With the 2010 season approaching, MLB.com takes a look at 10 of the Baltimore Orioles' most intriguing prospects that you should keep an eye on.
Prior to the 2009 season, we identified 10 prospects to watch in the Orioles farm system. Of those 10, four remain on the 2010 list.
Jake Arrieta, RHP: A fifth-rounder from 2007 with first-round stuff, the TCU product made his pro debut in 2008 as the Carolina League ERA champion with a 2.87 mark, then moved up between Double-A Bowie and Triple-A Norfolk in '09, combining for a league-high 148 strikeouts to put him on the brink of the bigs. With an explosive fastball in the mid-90s and a curveball and changeup to offset it, the 2008 Olympian is a workhorse who should be part of the Orioles' picture in the near future. In his two pro campaigns, he's limited hitters to a .229 average.
Brandon Erbe, RHP: Taken out of high school in Baltimore in the third round of 2005, the lifelong Orioles fan saw his ascent slowed by control and injury issues, but has undergone a renaissance in the last two years as his mechanics were rebuilt. In 2008, he lowered his ERA nearly two full runs in a return to Class A Advanced Frederick and led the Carolina League with 151 strikeouts. Though he missed time in '09 with ankle and shoulder woes, he posted a 2.34 ERA in 14 starts at Double-A Bowie when healthy, throwing a fastball in the low to mid-90s and a slider. Just 22, he was added to the 40-man roster this past off-season.
Brian Matusz, LHP: Matusz enjoyed a whirlwind pro debut befitting his status as the fourth player taken overall in the 2008 draft, posting a 1.91 ERA at two Minor League stops and making it to the big leagues by the first week of August. He barely retained his rookie status with 44 2/3 innings for the Orioles, posting a 4.63 ERA in eight starts, and heads into 2010 as a top contender for Rookie of the Year honors. With a four-pitch repertoire highlighted by a much-improved changeup, he has repeatable mechanics and a smooth delivery.
Brandon Snyder, 1B: The son of former big leaguer Brian Snyder was drafted in the first round of 2005 as a catcher but shoulder woes and the emergence of Matt Wieters has prompted a shift to first base. He's ascended the ranks slowly but steadily with fine numbers, and the defensive move has allowed him to concentrate more on his offense. After hitting .315 with 13 homers and 80 RBIs at Frederick in 2008, he moved up to Bowie where his .343 average would have won the batting title with enough at-bats had he not been promoted to Norfolk. He combined between the two stops to hit .289 with 12 homers, 88 RBIs and 37 doubles in 131 games. A line-drive hitter to all fields, he was just added to the Orioles' 40-man roster and hit .354 in the Arizona Fall League this year.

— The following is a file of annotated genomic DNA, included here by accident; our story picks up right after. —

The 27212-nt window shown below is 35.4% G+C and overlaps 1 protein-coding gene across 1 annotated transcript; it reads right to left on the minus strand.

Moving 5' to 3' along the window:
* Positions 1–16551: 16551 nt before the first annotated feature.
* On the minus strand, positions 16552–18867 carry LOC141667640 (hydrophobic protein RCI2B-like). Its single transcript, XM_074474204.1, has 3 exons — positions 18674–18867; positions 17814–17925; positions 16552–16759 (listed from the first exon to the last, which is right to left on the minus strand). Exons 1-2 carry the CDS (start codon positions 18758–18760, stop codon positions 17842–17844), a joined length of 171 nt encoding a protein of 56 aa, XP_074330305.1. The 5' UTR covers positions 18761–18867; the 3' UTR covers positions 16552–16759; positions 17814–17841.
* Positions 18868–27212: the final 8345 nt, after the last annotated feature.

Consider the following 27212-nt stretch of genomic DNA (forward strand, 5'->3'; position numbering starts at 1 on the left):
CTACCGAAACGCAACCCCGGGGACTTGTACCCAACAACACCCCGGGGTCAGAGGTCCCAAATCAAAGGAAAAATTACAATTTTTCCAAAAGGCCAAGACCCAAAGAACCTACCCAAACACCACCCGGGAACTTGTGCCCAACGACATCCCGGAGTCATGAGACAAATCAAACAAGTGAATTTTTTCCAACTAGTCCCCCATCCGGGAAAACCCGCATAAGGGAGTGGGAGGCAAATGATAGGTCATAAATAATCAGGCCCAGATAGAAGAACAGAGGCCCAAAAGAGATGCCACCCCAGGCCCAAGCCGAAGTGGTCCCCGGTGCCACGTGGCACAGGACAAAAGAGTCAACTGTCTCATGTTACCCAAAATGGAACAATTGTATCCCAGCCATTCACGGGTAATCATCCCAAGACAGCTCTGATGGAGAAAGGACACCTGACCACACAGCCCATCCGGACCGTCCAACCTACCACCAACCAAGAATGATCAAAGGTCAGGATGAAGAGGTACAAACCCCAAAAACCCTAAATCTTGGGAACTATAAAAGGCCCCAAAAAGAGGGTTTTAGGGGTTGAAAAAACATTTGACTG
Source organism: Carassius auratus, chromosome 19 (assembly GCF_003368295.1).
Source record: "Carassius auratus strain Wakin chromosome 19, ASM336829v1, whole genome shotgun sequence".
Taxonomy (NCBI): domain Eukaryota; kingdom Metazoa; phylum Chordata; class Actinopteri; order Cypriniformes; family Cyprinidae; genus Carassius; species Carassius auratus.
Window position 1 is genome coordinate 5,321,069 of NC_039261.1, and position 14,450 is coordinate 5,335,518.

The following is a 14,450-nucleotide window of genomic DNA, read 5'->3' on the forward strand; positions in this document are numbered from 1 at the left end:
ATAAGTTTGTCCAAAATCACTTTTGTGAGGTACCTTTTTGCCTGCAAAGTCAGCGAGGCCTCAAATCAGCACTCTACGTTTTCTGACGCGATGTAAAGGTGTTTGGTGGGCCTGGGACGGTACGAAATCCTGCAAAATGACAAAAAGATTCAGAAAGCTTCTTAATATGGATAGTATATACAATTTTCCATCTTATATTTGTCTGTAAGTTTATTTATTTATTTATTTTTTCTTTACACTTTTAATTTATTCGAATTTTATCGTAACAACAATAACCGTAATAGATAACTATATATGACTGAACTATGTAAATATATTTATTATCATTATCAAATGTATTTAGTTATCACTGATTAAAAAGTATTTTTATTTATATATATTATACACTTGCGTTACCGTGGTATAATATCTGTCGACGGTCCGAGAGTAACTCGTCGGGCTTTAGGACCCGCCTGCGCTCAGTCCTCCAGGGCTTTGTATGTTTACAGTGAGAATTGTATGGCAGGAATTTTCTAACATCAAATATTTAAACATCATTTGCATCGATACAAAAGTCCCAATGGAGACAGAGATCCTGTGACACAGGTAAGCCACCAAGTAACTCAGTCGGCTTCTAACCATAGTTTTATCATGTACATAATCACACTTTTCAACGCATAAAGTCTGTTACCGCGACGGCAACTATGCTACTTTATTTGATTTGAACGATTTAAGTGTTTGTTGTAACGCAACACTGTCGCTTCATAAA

Prospects to watch
Jake Arrieta, RHP
Jake Arrieta, RHP
Brandon Erbe, RHP
Josh Bell, 3B
David Hernandez, RHP
Zach Britton, LHP
Brian Matusz, LHP
Brandon Erbe, RHP
Lou Montanez, OF
Pedro Florimon Jr., SS
Nolan Reimold, OF
Mychal Givens, SS
Bill Rowell, 3B
Matt Hobgood, RHP
Brandon Snyder, 1B
Luis Lebron, RHP
Chris Tillman, RHP
Brian Matusz, LHP
Matt Wieters, C
Brandon Snyder, 1B
These six players were on our 2009 list but are not on the 2010 list, due to the loss of rookie status, trade, poor performance, injury, the addition of other prospects to the list, etc.
David Hernandez, RHP: MLB.com's pick for Orioles Minor League Pitcher of the Year in 2008, as his 166 strikeouts ranked second in the Minors and his 10.60 strikeouts per nine innings ranked fourth, Hernandez graduated to the bigs where he posted a 5.42 ERA in 20 games.
Lou Montanez, OF: A former first-round selection by the Chicago Cubs, the outfielder was Eastern League MVP and Triple Crown winner at Bowie in 2008, his ninth pro season, hitting .335 with 26 homers and 97 RBIs. He finished the year in the bigs, hitting .295 in 112 at-bats with the Orioles. In 2009, he exhausted his rookie eligibility as he hit .183 in 29 games in the bigs, but injuries cost him most of the season as he played in just 45 games all year.
Nolan Reimold, OF: The 2005 second-rounder put it together and stayed healthy in 2009, spending most of the year in the big leagues, where he hit .279 with 15 home runs and 45 RBIs. He'd hit a combined .286 in four Minor League seasons coming into the year, but 2008 had been his first true full season on the field.